Posted by: Mark Fontecchio
Data Center, Oracle, Sun Microsystems
Earlier this week I wrote about the pending Oracle-Sun acquisition, and how Sun Microsystems customers were getting pretty tired of being in limbo, waiting around while antitrust regulatory agencies here and across the pond decide whether to approve it.
Shortly after I wrote my story, in addition to one of our contributors Bill Claybrook writing a solid story on whether x86 Solaris would survive the Oracle acquisition, Clabby Analytics president Joe Clabby wrote a paper taking a look back at the acquisition terms, and the future of the deal.
According to Clabby, “Oracle’s acquisition of Sun needs to be reconsidered, redone, renegotiated, or rejected.” Those are some harsh words right there, but Clabby took some time to break it down. He said that given four factors — revenue losses due to European Commission regulatory delays, loss of Sun engineering and sales talent, migration away from Sun during the delay, and Oracle’s stated earnings goals — that Oracle now has four options:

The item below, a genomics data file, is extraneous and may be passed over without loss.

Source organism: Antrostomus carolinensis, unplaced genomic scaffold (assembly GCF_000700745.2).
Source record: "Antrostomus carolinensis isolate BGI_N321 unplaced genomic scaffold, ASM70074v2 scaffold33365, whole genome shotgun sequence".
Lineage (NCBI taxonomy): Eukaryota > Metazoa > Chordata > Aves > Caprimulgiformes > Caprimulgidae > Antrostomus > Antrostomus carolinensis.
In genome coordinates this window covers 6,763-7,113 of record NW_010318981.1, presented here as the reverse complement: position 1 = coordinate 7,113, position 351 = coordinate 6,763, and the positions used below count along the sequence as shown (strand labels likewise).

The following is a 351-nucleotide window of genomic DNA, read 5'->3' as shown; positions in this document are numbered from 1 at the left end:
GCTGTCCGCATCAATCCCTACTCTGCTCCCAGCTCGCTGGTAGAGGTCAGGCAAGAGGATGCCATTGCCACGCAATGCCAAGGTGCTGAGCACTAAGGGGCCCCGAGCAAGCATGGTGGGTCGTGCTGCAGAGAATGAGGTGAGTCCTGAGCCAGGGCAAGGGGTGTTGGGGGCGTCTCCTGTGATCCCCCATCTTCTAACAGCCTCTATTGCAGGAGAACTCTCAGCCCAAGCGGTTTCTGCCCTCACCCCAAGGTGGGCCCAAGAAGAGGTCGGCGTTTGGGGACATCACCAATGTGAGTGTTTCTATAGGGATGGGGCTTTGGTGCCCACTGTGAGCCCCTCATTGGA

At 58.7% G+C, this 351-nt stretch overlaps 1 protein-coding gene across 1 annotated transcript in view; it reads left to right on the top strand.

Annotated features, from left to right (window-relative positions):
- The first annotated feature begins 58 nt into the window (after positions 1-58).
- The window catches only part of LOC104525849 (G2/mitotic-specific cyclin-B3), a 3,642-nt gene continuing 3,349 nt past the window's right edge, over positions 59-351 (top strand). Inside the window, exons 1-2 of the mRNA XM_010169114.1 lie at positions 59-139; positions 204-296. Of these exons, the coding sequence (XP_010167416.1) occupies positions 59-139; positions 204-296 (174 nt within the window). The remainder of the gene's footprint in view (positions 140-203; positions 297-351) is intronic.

- Continue with its acquisition plans — and fight the EC (or negotiate in order to gain approval of the Sun plan). Then proceed on its path to become a hardware/software/services provider.
- Continue with the acquisition plan — but once Sun is acquired, sell-off non-strategic Sun assets in order to meet its accretive goals.
- Restructure (renegotiate) its acquisition deal to reflect the previously described market changes
- Withdraw from the Sun deal altogether.
If Oracle chooses to continue with its Sun acquisition plan, Clabby Analytics would expect Oracle to provide new guidance on the effect that the Sun acquisition is now likely to have on its earnings in the near and long term. In fact, Oracle’s investors and the broader market should demand it do so. We suspect that Oracle will be hard-pressed to show that it can meet its current revenue estimates.
Clabby’s column was in the most recent edition of Pund-IT Review, a weekly collection of analyst opinions that analyst Charles King puts together.